Included among the various features in Charlotte’s accurate identification of the 542 Door County fungi species to date has been the study of each species’ spores using our microscope, with a 970-power oil-immersion lens that also contains a size measuring scale. The parasol mushroom, for example, has smooth, white or clear, thick-walled, and broadly ellipsoid spores, each having an apical pore. Their size is approximately 9 by 14 microns. One micron is equal to one 125,000th of one inch. Knowing the color, shape and size of mushroom spores is critical to proper identification of many species.

Many of the beautiful woody fungi that people see and enjoy in the forests belong to a group called polypores, meaning many-pored. The tube layers that line the underside of the caps appear to consist of an incredible number of tiny pinholes, some so small that they have to be seen with a magnifying lens. These are the tubes containing the spores.

What is so amazing about the polypores, as well as many other fleshy mushrooms, is that they are the major group of absolutely indispensable wood-rotting fungi in a healthy woods. This will come as a surprise to those people who consider all fungi to be harmful to trees. Even though there are some fungi extremely damaging to trees, including our great favorite edible, honey caps, most fungi are actually very important. Through the process of decay they prevent the build-up of forest debris, thereby reducing the chances of fire and also providing vital open spaces for the growth of new trees and other plants. Woody and other types of fungi literally invented the word recycle. Indeed, they are the forest’s recyclers magna cum laude!

A fresh woody polypore near the Toft Point gate.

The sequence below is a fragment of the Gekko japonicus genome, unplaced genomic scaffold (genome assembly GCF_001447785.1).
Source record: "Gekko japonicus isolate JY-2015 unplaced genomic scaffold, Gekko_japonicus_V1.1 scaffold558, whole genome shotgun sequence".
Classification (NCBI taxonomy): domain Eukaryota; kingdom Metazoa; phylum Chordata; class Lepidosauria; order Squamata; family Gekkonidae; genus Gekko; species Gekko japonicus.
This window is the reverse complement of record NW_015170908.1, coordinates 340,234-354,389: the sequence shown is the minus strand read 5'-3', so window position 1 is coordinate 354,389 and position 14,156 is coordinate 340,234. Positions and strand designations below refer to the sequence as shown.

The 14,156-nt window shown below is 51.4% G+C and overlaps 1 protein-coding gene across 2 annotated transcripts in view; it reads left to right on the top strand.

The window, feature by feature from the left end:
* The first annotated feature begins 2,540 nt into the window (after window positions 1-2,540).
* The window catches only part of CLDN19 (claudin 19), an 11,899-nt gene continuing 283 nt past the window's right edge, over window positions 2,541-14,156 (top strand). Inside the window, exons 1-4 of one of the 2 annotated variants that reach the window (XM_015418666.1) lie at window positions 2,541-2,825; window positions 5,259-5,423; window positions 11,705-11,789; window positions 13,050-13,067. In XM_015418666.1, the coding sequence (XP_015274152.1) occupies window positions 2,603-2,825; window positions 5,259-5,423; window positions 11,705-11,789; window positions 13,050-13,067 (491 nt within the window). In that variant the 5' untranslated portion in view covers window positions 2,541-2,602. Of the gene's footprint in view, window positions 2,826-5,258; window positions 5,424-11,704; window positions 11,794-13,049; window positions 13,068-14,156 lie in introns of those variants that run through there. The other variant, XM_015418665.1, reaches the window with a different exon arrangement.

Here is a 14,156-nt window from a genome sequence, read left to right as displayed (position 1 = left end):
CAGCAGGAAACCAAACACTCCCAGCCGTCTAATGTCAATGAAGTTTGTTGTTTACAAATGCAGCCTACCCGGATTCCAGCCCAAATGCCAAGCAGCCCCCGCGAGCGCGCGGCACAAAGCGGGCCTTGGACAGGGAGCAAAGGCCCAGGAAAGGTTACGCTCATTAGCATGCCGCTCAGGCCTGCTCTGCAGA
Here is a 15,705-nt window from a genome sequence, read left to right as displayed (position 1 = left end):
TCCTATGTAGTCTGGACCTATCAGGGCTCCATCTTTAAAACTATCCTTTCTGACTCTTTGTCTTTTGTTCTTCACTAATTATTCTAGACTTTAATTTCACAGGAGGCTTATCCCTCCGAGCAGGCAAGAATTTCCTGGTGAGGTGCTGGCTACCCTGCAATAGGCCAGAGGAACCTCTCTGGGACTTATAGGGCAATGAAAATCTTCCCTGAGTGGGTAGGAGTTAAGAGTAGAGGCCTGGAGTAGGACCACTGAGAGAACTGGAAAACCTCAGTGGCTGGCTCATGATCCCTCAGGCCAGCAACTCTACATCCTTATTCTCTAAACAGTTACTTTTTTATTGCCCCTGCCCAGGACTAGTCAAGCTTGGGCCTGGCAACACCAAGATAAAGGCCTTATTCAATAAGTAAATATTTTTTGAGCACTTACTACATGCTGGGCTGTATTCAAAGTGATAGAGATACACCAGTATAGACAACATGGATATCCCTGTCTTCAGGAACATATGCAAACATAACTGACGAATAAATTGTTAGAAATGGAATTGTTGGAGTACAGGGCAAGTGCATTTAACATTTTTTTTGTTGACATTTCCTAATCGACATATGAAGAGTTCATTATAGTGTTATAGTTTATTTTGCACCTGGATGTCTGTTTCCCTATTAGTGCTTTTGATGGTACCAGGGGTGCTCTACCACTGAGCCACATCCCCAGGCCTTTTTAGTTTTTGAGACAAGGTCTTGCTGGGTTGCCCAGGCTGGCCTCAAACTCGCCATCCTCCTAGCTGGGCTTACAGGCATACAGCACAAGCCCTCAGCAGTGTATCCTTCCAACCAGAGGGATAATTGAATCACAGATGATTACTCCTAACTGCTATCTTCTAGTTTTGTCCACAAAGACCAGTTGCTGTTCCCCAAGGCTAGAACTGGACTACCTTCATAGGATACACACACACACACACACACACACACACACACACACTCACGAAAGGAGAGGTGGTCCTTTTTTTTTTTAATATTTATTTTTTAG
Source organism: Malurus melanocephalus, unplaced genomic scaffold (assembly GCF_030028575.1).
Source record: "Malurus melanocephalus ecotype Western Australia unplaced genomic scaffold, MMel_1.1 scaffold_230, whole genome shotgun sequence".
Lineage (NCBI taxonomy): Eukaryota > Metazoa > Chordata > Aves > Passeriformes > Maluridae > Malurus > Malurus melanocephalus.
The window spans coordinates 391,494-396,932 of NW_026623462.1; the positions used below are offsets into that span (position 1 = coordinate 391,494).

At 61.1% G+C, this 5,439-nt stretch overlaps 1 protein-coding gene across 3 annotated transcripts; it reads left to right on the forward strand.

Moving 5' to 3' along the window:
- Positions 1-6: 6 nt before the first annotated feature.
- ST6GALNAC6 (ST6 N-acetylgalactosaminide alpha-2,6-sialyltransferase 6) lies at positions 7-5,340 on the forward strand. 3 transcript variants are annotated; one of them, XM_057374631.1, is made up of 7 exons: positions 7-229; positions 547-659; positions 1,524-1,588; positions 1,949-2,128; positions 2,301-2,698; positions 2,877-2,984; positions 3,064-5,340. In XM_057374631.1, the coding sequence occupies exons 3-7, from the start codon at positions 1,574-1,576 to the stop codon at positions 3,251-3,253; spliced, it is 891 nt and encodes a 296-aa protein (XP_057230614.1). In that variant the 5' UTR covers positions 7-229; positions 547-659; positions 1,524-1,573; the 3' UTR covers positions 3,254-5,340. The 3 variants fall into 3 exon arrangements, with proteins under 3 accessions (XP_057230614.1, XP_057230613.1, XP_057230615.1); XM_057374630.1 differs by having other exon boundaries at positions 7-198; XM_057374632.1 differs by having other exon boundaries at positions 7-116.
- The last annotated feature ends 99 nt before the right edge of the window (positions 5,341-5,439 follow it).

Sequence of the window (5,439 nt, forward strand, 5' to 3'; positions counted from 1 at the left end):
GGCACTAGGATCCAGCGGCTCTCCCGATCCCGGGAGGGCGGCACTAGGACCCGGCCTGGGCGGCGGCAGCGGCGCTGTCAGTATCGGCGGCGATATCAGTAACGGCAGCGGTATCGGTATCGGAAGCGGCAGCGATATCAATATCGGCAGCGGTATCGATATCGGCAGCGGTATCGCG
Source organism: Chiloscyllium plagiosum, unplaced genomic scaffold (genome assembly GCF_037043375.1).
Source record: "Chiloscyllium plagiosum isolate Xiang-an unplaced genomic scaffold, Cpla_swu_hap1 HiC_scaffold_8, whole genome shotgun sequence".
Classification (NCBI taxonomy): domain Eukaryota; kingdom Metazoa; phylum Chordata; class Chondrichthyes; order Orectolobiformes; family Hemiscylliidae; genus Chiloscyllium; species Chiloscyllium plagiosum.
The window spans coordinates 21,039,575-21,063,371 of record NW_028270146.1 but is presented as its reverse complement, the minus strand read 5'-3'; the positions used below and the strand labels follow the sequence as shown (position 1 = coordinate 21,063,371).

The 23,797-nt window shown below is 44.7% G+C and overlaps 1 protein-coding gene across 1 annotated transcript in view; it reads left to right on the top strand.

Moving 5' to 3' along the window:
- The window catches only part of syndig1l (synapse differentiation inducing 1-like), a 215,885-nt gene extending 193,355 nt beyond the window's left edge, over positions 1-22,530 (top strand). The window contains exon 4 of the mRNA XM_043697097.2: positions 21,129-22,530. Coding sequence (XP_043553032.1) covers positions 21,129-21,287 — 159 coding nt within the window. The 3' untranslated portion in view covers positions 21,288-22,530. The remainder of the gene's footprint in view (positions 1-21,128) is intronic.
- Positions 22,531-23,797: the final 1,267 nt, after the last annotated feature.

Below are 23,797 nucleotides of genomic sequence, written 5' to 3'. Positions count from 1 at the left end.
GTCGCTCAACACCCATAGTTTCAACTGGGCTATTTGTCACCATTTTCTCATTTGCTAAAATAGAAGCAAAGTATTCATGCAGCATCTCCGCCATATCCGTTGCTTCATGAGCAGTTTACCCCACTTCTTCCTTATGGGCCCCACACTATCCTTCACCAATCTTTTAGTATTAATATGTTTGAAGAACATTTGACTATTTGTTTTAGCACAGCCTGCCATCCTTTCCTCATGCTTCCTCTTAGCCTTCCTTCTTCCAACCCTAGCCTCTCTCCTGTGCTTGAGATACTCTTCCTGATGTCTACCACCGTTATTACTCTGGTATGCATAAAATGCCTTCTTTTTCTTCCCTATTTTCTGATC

Many people wouldn’t dream of eating a wild mushroom, preferring to limit their association with this mysterious and fascinating group of wild plants to their pure esthetic value. At the other end of the scale are those folks who are so eager to eat wild mushrooms that they would be perfectly willing to trust our determination of “edible or poisonous” from their description over the telephone. These same people will pay hundreds of dollars to a doctor or lawyer for medical or legal advice, yet they expect free advice from us regarding wild mushrooms, a food that could mean life or death!

Obtain a good mushroom field guide including one we highly recommend, “Mushrooms of Northeast North America,” by George Barron. It contains all excellent colored photographs and other excellent learning features. Spend some time carefully studying and condensing the first 30 or so pages and then take the guide with you into the field for some fun.

Should you finally and proudly have reached the stage of accurately identifying one or two species of edible mushrooms and are now ready to eat them, don’t over-indulge. Go easy at first. Never eat more than one new mushroom at a time. If you get sick you won’t know which of several new ones was the culprit. Just as some people are allergic to milk or chocolate, so too are some individuals sensitive to various mushrooms.

As Charlotte often tells her students of wild fungi, “Walk slowly and observe carefully. Get down to the level of the mushrooms!”

The parasol mushroom fully opened showing the white gills underneath.

The mushroom season has finally arrived!